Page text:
The Bitter Little Cable Car
January 29, 2013 14 Comments
The hill was not very tall, but some people rode the little cable car anyway. Unhealthy people rode it because too much walking made them sweaty and gave them trouble breathing. Lazy people rode it because it saved them precious calories. Businesspeople rode it because it was easier to play with their phones if they didn’t have to walk at the same time. Small children rode it because they like riding in small vehicles and making vroom-vroom noises. Tourists rode it because their guidebooks said they should, or else their vacation was an utter failure. Whenever none of the above were around, the little cable car had time to himself. Being a mere cable car with nowhere else to go, he spent this time thinking to himself.
One day the little cable car thought to himself, “My job is stupid.”
The little cable car looked up and down the hill. “I am completely unnecessary,” he said. “This hill is not very tall. These people should do their own walking. Then I can do something else and have fun.”
The little cable car looked at a happy couple hugging nearby. “Why are they so happy?” he said. “I bet they’re happy because they can do anything they want. I wish I were in a couple.”
The little cable car looked at the quaint small businesses on either side of him. “Why do they have more customers than I do?” he said. “I bet they earn lots more money than I do. I wish I were a brick-and-mortar business.”
The little cable car looked at an elderly couple in gaudy thrift-store clothing. “Why don’t they have to work?” he said. “I bet they worked for a short while and then retired early. I wish I could retire.”
The little cable car had had enough.
He turned on his radio and called his only friend in the world, the Little Engine. The little cable car said through his radio, “Hello, Little Engine. I quit.”
“I’m not your boss,” said the Little Engine.
“I have no one else to call,” said the little cable car.
“Why do you want to quit?” said the Little Engine, humoring him.
“I’m too good for this job,” said the little cable car. “I want to do something even better.”
“What else can a little cable car do?” said the Little Engine.
“I don’t know. Something. Whatever makes me happy,” said the little cable car.
“You haven’t really thought this through, have you?” said the Little Engine.
“I have too. My job is stupid and I want to make more money and I want to be in a couple and then I want to retire early and go shopping,” said the little cable car in one exasperated breath. He was upset that the Little Engine clearly didn’t get him.
The Little Engine was dumbstruck for a moment. When he recovered, he said, “You’re a cable car.”
“So what? I deserve more. I did my job, and now I get to do something else and have fun and own stuff.”
Pause for simmering. “You’re. A. Cable. Car. You go up the hill. You go down the hill. It’s all you were made to do. It’s one of the easiest jobs in the railway industry. So far you haven’t killed anyone by accident, like certain giant locomotives I know. You don’t even have to do any heavy lifting. Ever since that one time I miraculously trudged uphill with a hundred fully loaded freight cars attached to my backside, suddenly everyone thinks I should tow a hundred freight cars every day. Handy tip, Mister Light-Transit: repeating to yourself, ‘I think I can! I think I can! I think I can! I think I can!’ is a useful self-help mantra, but it does not magically cure all that wear-’n’-tear, repair bent couplings, or replace stripped bolts and screws. After my fifteen minutes of fame were up, I aged forty years over the next decade. But y’know what? I do my job anyway. It’s what I was made to do, I’m better at it than I have any right to be, and believe it or not, I like it.”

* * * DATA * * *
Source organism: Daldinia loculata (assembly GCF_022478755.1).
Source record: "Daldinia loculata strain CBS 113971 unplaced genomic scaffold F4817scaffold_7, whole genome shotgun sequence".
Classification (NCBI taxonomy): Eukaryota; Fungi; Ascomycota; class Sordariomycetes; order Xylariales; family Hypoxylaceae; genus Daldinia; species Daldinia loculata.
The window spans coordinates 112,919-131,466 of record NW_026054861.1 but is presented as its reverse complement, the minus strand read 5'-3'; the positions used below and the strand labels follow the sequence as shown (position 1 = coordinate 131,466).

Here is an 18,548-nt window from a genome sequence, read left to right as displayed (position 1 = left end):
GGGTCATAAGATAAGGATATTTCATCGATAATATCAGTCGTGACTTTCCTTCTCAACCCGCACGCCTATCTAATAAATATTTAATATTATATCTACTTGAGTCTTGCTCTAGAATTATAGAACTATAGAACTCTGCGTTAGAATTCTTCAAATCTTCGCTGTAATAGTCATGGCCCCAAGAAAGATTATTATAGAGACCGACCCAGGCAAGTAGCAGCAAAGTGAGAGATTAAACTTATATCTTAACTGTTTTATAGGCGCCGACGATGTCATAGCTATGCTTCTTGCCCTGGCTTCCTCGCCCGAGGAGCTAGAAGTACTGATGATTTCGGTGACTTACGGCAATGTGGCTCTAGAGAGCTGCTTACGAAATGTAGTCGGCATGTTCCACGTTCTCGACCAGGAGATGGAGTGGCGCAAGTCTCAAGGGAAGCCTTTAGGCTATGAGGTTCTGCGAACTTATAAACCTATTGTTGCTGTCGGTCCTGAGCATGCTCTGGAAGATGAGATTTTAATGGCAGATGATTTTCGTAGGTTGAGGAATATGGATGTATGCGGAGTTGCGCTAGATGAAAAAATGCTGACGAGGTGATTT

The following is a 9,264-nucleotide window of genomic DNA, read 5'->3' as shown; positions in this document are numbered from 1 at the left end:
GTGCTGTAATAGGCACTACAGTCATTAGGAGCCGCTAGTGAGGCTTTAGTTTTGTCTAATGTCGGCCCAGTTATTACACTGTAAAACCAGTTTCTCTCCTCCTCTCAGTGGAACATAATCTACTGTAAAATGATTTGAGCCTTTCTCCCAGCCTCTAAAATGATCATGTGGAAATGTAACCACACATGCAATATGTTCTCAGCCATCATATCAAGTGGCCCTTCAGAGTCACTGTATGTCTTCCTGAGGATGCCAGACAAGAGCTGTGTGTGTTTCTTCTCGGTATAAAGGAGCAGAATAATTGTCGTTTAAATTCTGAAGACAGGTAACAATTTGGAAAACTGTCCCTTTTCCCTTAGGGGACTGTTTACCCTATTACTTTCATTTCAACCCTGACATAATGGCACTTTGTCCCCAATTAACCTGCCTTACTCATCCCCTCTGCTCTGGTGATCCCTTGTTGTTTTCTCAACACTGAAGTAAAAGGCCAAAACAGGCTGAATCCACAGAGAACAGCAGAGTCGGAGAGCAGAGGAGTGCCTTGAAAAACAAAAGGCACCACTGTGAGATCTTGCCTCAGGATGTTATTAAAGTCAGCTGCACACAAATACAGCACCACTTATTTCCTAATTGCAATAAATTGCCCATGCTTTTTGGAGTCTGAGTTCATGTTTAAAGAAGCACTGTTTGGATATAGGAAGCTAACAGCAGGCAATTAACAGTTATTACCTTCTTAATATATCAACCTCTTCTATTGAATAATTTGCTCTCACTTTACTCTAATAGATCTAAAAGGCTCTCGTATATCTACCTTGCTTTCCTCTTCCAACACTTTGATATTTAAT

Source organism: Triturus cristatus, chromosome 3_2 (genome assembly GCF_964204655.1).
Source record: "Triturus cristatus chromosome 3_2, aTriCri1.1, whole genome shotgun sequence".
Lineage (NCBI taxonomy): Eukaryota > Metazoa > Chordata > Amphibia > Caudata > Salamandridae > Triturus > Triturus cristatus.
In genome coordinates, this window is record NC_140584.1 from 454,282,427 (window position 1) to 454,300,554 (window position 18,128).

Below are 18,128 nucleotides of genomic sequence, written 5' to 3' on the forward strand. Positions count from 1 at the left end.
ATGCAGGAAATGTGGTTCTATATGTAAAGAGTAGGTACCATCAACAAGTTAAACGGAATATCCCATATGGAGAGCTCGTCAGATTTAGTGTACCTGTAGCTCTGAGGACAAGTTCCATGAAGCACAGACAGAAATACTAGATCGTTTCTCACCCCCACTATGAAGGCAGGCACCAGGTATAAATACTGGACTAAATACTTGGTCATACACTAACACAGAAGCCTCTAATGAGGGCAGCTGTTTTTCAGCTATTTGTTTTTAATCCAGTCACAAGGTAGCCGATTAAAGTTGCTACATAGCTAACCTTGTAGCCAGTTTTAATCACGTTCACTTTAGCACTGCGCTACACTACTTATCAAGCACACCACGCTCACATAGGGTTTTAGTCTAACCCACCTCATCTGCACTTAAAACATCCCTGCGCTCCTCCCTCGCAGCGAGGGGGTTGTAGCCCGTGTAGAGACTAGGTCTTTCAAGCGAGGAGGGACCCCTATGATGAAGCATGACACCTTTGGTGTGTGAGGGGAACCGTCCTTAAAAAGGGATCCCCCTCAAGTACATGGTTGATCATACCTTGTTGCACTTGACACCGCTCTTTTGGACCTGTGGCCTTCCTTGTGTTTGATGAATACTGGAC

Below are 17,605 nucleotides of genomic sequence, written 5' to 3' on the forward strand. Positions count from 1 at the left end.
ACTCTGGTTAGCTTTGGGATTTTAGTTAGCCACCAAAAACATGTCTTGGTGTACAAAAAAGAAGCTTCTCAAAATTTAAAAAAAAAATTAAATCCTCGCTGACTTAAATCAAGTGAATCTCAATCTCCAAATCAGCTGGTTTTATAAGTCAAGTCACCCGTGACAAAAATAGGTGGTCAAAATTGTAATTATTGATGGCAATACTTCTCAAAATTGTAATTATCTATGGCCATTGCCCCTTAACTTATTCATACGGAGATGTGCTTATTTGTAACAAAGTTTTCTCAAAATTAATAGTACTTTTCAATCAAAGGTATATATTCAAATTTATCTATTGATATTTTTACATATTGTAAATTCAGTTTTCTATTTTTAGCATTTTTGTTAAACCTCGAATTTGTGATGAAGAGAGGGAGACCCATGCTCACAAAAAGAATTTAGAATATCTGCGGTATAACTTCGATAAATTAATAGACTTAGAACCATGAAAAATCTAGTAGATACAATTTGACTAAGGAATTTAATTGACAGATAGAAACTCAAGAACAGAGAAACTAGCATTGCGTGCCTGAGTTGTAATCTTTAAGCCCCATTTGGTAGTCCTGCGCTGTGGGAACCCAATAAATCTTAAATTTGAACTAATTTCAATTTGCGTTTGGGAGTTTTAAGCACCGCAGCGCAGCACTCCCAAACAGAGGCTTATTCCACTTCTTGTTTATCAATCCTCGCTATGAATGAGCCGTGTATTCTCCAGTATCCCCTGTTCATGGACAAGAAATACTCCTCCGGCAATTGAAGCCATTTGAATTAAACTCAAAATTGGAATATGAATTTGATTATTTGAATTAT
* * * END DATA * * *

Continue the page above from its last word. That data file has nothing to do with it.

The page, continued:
The little cable car said, “I don’t care. I want more.”
In his faraway happy land, the Little Engine rolled his eyes. He couldn’t remember why the little cable car thought they were friends. “Really. So what’s your plan?”
“I don’t know. I just want out.”
“How? How exactly do you plan to upgrade your lifestyle overnight? By jumping your tracks? Attending business school? Going to cable-car luncheons to connect with other cable cars? Undergoing some radical body modifications? Pretending you’re a food truck?”
“My plan is SHUT UP,” said the little cable car. He was ready to cry.
The Little Engine sighed. “Y’know, you should be thankful to have such a sweet, simple gig. I know a lot of defunct trolleys who rotted away in storage after their hometowns downsized them. And don’t even get me started on the cutbacks in the passenger-train industry in the last century. For a lot of obsolete rail-riders, a plum tourism position is the best possible scenario.”
The little cable car thought for a moment. Then he said, “Maybe if I wait long enough, someone else will solve all my problems for me. That would be easier.”
The Little Engine said, “I’m out,” and signed off.
By this time a line of customers had formed in front of the little cable car. He grimaced, opened his doors, and went back to doing his job. He spent the rest of the work day muttering, seething, and wishing everyone he carried was dead. In fact, he spent all the rest of his days exactly like this. Somehow this did not result in anyone solving all his problems for him.
And he was convinced that everyone else in the world except him lived happily ever after. The End.
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[The preceding bout of dementia was inspired by the WordPress.com Daily Post Weekly Writing Challenge. Any resemblance to actual cable cars living or dead is purely coincidental. If you or a loved one know of a cable car who needs help, encourage them to seek professional counseling. Under no circumstances should you approach the cable car and offer amateur counseling yourself. Fatalities have been known to occur.]